At the end of March 2017, CannonDesign brought on Hilda Espinal to fill a position that never before existed at the international architecture firm. She became their first chief technology officer.
“Having a CTO gives us a dedicated individual to build a comprehensive strategy around the implementation of technology,” said Thomas Bergmann, Executive Director of Practice Integration at CannonDesign. “Many firms dabble in technology but often don’t have the bandwidth to fully commit and explore the possibilities. Hilda is our dedicated technology leader.”
For the technology and architecture fields, dedicating a woman to a leadership position is quite rare.
According to a report produced by the World Economic Forum, women make up 11% of the architecture field and 24% of information and computing tech. When looking at senior roles in technology, 11% of those positions are held by women.
Espinal never thought about the numbers before getting a B.S. in architecture and M.S. in information technology and project management. “When I had my mind set in this is what I want to do, this is what I love, this is where I see bringing value, I wasn’t necessarily searching to see how many women were in the field,” she said.
And, despite feeling as though she had to work three times harder than her male counterparts, she remained unfazed. “I didn’t think about the odds being against me — I just did it,” she explained.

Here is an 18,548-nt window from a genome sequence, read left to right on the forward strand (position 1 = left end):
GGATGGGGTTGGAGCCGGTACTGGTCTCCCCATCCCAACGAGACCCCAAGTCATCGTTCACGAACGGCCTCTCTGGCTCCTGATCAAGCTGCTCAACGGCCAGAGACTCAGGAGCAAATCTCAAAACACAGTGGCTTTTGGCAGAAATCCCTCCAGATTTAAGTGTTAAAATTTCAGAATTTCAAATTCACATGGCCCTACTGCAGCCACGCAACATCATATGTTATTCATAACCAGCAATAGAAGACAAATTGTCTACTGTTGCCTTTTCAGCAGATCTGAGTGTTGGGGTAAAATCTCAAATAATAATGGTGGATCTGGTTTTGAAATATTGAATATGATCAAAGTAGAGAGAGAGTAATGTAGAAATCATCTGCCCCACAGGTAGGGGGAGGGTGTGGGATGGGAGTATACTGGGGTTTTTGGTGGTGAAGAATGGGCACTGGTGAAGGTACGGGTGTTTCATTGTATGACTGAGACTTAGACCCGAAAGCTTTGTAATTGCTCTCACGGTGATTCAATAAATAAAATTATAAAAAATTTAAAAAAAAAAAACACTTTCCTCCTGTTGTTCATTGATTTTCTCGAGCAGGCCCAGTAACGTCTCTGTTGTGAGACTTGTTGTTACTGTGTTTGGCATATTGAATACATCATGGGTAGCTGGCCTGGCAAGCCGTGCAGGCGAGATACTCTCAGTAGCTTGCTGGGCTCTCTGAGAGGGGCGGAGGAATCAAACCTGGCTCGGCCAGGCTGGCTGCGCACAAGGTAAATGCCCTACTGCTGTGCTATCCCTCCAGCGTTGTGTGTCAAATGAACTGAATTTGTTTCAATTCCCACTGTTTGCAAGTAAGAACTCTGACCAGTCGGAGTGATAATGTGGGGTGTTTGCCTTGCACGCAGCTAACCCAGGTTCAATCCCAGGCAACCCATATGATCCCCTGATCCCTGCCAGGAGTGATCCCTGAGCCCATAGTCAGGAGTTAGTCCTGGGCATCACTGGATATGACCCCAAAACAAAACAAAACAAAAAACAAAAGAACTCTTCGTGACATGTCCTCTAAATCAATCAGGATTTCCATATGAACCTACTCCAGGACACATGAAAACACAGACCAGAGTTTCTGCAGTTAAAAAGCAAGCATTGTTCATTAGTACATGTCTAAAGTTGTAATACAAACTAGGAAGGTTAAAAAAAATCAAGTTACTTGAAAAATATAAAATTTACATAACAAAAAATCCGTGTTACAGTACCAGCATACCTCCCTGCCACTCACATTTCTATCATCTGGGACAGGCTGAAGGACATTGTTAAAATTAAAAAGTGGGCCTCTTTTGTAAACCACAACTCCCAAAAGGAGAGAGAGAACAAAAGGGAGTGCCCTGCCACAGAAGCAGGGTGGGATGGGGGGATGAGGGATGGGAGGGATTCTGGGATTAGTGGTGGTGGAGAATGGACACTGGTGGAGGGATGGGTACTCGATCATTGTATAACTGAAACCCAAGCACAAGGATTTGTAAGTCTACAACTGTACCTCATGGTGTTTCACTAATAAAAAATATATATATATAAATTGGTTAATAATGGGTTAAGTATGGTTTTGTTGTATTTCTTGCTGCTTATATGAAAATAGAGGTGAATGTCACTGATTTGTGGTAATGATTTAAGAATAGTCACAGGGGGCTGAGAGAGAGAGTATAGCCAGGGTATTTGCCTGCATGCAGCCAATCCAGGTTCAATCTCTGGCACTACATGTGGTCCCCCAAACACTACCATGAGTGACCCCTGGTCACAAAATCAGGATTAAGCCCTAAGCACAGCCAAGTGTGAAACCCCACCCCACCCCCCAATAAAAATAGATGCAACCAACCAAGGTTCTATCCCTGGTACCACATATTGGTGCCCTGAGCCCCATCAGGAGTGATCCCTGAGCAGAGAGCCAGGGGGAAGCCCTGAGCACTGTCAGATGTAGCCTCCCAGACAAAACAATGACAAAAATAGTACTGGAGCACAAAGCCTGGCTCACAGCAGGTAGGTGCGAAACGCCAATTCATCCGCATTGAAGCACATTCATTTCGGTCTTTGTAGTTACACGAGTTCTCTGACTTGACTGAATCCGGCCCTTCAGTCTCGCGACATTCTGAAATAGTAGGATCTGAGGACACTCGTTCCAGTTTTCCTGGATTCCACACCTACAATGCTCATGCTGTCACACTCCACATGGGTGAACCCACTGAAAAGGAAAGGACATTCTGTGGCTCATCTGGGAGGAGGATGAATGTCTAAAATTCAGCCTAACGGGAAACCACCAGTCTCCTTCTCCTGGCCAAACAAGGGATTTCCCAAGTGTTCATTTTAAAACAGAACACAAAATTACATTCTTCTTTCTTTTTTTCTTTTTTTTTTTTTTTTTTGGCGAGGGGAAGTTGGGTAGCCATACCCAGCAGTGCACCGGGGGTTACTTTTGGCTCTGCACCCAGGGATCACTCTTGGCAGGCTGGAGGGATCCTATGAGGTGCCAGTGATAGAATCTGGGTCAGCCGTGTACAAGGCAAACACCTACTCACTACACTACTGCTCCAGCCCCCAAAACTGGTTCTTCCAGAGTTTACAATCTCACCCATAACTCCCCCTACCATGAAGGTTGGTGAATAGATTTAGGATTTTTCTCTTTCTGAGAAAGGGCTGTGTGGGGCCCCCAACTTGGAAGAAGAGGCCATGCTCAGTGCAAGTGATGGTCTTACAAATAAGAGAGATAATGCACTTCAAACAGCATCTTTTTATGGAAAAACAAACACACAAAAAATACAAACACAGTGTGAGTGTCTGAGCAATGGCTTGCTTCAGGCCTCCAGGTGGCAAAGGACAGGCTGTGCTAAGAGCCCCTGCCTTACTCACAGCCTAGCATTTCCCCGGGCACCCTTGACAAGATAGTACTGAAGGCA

It wasn’t until after Espinal entered the field that she began recognizing areas where women are not treated equally. One area in particular. “A very real issue is that we don’t necessarily get paid the same,” she said. “We are usually at a disadvantage from our male counterparts in our pay, even if we’re doing the exact same work.”
Because Espinal “became increasingly more aware of that,” she now serves as a director of the National Board for Women for Economic Leadership and Development (WELD). “I [decided] to get involved and do something to pay it forward to help other women chip away at that glass ceiling.”
Espinal promotes and defends equality in the workforce for women, and that’s where she wants to stop. “I never want to use the gender card, and I never want us to do reverse discrimination either because that’s just as bad, if not worse,” she said.
Reverse discrimination doesn’t seemed to have played a role in Espinal landing her new position at CannonDesign. When asked on the topic, Bergmann said, “Honestly, our goal was to find the best person to lead our digital design practice into the future. As a leader in our industry, Hilda is that person. Her resume speaks for itself.”
Espinal looks forward to helping CannonDesign grow their strategy around technology. “This is an excellent opportunity to be at the strategic level of how we move forward as a firm — how we add value to our clients — so I want to place us at the forefront of how we leverage technology for the benefit of architecture,” she said.
Bergmann shares that same vision. “Already, our design practice and virtual teams are leading some exciting projects and efforts across CannonDesign. I hope Hilda can help us connect these pockets of innovation, build a strategy for the future around them, and be a catalyst for our firm leading the industry in digital design.”